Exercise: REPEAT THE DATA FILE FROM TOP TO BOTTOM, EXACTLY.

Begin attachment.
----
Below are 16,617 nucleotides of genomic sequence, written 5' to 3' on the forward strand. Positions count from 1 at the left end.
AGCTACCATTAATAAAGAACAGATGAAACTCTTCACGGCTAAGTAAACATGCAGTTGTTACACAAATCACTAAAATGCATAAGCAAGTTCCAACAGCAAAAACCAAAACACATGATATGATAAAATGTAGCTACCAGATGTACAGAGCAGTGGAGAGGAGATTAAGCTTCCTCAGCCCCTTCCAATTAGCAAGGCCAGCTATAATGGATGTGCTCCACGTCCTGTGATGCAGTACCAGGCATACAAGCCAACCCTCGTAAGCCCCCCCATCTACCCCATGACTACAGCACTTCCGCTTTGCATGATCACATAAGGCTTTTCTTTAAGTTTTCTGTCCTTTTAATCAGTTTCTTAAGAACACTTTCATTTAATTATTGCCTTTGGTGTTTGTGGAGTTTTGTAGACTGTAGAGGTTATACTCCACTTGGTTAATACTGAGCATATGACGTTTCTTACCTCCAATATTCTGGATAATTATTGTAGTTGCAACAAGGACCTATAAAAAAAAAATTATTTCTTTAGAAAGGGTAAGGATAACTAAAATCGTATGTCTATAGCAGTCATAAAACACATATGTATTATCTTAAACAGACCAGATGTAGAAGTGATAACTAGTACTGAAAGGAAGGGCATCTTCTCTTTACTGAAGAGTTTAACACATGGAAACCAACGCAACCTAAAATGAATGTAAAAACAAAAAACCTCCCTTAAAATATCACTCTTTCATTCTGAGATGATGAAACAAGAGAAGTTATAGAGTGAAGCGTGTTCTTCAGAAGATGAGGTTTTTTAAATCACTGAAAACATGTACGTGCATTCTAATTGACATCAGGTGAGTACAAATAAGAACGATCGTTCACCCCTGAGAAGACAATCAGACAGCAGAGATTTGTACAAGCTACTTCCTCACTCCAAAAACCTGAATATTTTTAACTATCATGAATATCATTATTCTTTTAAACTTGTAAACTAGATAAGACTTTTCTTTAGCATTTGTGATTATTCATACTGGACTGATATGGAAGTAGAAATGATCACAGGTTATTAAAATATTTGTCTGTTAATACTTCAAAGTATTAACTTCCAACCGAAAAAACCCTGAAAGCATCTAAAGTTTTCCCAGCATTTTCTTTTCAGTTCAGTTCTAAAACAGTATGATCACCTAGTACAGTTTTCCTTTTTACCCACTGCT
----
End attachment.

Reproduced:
Below are 16,617 nucleotides of genomic sequence, written 5' to 3' on the forward strand. Positions count from 1 at the left end.
AGCTACCATTAATAAAGAACAGATGAAACTCTTCACGGCTAAGTAAACATGCAGTTGTTACACAAATCACTAAAATGCATAAGCAAGTTCCAACAGCAAAAACCAAAACACATGATATGATAAAATGTAGCTACCAGATGTACAGAGCAGTGGAGAGGAGATTAAGCTTCCTCAGCCCCTTCCAATTAGCAAGGCCAGCTATAATGGATGTGCTCCACGTCCTGTGATGCAGTACCAGGCATACAAGCCAACCCTCGTAAGCCCCCCCATCTACCCCATGACTACAGCACTTCCGCTTTGCATGATCACATAAGGCTTTTCTTTAAGTTTTCTGTCCTTTTAATCAGTTTCTTAAGAACACTTTCATTTAATTATTGCCTTTGGTGTTTGTGGAGTTTTGTAGACTGTAGAGGTTATACTCCACTTGGTTAATACTGAGCATATGACGTTTCTTACCTCCAATATTCTGGATAATTATTGTAGTTGCAACAAGGACCTATAAAAAAAAAATTATTTCTTTAGAAAGGGTAAGGATAACTAAAATCGTATGTCTATAGCAGTCATAAAACACATATGTATTATCTTAAACAGACCAGATGTAGAAGTGATAACTAGTACTGAAAGGAAGGGCATCTTCTCTTTACTGAAGAGTTTAACACATGGAAACCAACGCAACCTAAAATGAATGTAAAAACAAAAAACCTCCCTTAAAATATCACTCTTTCATTCTGAGATGATGAAACAAGAGAAGTTATAGAGTGAAGCGTGTTCTTCAGAAGATGAGGTTTTTTAAATCACTGAAAACATGTACGTGCATTCTAATTGACATCAGGTGAGTACAAATAAGAACGATCGTTCACCCCTGAGAAGACAATCAGACAGCAGAGATTTGTACAAGCTACTTCCTCACTCCAAAAACCTGAATATTTTTAACTATCATGAATATCATTATTCTTTTAAACTTGTAAACTAGATAAGACTTTTCTTTAGCATTTGTGATTATTCATACTGGACTGATATGGAAGTAGAAATGATCACAGGTTATTAAAATATTTGTCTGTTAATACTTCAAAGTATTAACTTCCAACCGAAAAAACCCTGAAAGCATCTAAAGTTTTCCCAGCATTTTCTTTTCAGTTCAGTTCTAAAACAGTATGATCACCTAGTACAGTTTTCCTTTTTACCCACTGCT